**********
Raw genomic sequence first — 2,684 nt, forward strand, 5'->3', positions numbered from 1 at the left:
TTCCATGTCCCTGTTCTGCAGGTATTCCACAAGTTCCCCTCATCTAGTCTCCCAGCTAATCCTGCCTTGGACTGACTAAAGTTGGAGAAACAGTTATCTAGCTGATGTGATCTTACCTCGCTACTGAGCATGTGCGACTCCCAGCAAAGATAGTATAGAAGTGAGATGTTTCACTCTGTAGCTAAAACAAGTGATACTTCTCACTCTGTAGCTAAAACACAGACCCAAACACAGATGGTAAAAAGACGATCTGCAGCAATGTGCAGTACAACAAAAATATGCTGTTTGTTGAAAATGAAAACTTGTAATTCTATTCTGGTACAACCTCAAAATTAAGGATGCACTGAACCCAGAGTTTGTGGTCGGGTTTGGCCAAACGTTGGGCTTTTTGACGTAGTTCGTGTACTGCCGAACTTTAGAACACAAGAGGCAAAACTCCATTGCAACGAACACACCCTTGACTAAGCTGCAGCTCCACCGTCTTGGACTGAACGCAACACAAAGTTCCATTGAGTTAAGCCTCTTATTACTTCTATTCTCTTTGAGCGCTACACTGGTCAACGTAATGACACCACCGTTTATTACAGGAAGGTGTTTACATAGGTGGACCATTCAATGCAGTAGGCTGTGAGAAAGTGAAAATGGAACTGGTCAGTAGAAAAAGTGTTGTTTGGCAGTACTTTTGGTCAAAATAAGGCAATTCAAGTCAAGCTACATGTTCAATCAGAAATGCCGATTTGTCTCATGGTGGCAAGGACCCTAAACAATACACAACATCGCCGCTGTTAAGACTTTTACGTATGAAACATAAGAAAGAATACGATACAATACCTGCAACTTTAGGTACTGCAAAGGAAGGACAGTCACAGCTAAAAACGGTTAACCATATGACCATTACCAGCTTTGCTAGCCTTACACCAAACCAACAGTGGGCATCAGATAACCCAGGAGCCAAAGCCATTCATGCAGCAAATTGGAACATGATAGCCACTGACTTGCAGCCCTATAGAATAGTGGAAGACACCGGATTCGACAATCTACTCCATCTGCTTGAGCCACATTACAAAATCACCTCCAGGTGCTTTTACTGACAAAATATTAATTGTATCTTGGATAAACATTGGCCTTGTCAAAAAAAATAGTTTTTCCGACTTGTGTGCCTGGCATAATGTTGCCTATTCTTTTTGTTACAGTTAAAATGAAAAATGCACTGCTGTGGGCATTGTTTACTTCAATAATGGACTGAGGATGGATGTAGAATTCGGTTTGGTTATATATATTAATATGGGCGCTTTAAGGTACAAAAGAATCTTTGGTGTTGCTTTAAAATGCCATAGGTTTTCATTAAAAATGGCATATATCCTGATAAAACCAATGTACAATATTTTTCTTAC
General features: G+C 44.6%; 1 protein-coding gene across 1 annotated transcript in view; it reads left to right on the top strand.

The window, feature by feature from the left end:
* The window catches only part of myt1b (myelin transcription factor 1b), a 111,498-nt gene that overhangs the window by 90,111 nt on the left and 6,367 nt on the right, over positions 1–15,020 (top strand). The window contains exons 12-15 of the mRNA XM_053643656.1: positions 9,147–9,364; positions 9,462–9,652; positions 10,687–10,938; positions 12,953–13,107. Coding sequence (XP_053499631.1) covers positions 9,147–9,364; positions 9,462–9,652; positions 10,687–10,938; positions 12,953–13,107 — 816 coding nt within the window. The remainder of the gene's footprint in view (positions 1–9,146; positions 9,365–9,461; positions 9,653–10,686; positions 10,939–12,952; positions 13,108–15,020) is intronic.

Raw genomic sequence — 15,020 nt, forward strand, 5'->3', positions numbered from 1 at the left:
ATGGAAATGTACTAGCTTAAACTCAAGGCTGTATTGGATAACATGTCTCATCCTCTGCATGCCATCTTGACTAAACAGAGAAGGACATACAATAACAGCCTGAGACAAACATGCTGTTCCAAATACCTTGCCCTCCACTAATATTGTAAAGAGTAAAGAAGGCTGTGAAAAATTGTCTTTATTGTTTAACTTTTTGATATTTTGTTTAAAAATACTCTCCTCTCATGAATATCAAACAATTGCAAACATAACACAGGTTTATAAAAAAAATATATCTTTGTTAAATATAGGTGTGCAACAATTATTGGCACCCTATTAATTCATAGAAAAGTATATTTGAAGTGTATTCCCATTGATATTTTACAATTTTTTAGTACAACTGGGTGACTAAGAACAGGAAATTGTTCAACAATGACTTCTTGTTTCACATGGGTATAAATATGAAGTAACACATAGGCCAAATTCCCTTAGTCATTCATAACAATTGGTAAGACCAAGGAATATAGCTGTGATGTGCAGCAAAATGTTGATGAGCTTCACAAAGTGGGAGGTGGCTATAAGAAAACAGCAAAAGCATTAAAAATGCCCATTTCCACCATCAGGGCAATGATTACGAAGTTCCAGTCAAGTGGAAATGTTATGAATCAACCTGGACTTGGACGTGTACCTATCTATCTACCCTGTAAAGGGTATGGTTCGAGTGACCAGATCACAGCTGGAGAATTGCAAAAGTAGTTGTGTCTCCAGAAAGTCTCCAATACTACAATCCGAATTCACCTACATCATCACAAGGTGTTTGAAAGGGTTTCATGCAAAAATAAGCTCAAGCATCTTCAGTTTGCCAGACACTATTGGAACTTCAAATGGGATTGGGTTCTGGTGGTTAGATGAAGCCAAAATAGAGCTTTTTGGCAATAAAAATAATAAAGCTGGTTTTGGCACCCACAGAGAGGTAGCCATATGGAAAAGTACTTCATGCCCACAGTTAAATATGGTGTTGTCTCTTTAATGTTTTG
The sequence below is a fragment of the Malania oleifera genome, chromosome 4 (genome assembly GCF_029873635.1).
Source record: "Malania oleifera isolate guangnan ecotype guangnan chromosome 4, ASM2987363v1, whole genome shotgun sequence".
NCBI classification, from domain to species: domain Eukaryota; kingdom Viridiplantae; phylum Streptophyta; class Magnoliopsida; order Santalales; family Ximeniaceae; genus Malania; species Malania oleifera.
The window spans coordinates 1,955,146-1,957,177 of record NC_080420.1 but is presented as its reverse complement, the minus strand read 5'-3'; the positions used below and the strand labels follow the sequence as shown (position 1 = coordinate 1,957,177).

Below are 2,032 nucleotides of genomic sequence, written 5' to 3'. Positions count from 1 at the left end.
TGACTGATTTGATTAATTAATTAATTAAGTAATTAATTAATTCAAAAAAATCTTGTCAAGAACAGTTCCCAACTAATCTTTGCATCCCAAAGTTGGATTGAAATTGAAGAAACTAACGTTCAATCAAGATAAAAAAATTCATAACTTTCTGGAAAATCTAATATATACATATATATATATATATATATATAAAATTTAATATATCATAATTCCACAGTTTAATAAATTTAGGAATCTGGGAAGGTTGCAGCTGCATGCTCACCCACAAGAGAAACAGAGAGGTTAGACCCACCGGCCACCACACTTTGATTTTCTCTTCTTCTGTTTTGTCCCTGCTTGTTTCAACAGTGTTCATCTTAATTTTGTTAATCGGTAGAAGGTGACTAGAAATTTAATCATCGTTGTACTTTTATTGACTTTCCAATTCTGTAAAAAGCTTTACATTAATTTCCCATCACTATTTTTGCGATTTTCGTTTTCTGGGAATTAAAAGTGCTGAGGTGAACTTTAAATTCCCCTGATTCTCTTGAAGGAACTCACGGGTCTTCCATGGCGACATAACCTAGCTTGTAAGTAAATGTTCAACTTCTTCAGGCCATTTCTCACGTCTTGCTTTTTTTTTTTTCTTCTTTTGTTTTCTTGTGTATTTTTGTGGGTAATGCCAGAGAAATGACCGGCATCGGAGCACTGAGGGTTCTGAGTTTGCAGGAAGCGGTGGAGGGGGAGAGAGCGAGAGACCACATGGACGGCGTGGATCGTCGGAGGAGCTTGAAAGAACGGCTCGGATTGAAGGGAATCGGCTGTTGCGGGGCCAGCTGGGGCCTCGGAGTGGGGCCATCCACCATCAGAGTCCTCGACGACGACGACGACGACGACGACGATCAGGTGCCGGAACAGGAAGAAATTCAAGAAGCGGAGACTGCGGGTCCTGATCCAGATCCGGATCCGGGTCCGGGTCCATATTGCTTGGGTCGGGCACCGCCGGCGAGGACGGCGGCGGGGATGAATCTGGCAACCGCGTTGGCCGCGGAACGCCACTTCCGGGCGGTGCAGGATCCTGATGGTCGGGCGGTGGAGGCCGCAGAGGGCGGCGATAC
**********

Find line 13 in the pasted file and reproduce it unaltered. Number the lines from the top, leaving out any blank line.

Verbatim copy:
TGACTGATTTGATTAATTAATTAATTAAGTAATTAATTAATTCAAAAAAATCTTGTCAAGAACAGTTCCCAACTAATCTTTGCATCCCAAAGTTGGATTGAAATTGAAGAAACTAACGTTCAATCAAGATAAAAAAATTCATAACTTTCTGGAAAATCTAATATATACATATATATATATATATATATATAAAATTTAATATATCATAATTCCACAGTTTAATAAATTTAGGAATCTGGGAAGGTTGCAGCTGCATGCTCACCCACAAGAGAAACAGAGAGGTTAGACCCACCGGCCACCACACTTTGATTTTCTCTTCTTCTGTTTTGTCCCTGCTTGTTTCAACAGTGTTCATCTTAATTTTGTTAATCGGTAGAAGGTGACTAGAAATTTAATCATCGTTGTACTTTTATTGACTTTCCAATTCTGTAAAAAGCTTTACATTAATTTCCCATCACTATTTTTGCGATTTTCGTTTTCTGGGAATTAAAAGTGCTGAGGTGAACTTTAAATTCCCCTGATTCTCTTGAAGGAACTCACGGGTCTTCCATGGCGACATAACCTAGCTTGTAAGTAAATGTTCAACTTCTTCAGGCCATTTCTCACGTCTTGCTTTTTTTTTTTTCTTCTTTTGTTTTCTTGTGTATTTTTGTGGGTAATGCCAGAGAAATGACCGGCATCGGAGCACTGAGGGTTCTGAGTTTGCAGGAAGCGGTGGAGGGGGAGAGAGCGAGAGACCACATGGACGGCGTGGATCGTCGGAGGAGCTTGAAAGAACGGCTCGGATTGAAGGGAATCGGCTGTTGCGGGGCCAGCTGGGGCCTCGGAGTGGGGCCATCCACCATCAGAGTCCTCGACGACGACGACGACGACGACGACGATCAGGTGCCGGAACAGGAAGAAATTCAAGAAGCGGAGACTGCGGGTCCTGATCCAGATCCGGATCCGGGTCCGGGTCCATATTGCTTGGGTCGGGCACCGCCGGCGAGGACGGCGGCGGGGATGAATCTGGCAACCGCGTTGGCCGCGGAACGCCACTTCCGGGCGGTGCAGGATCCTGATGGTCGGGCGGTGGAGGCCGCAGAGGGCGGCGATAC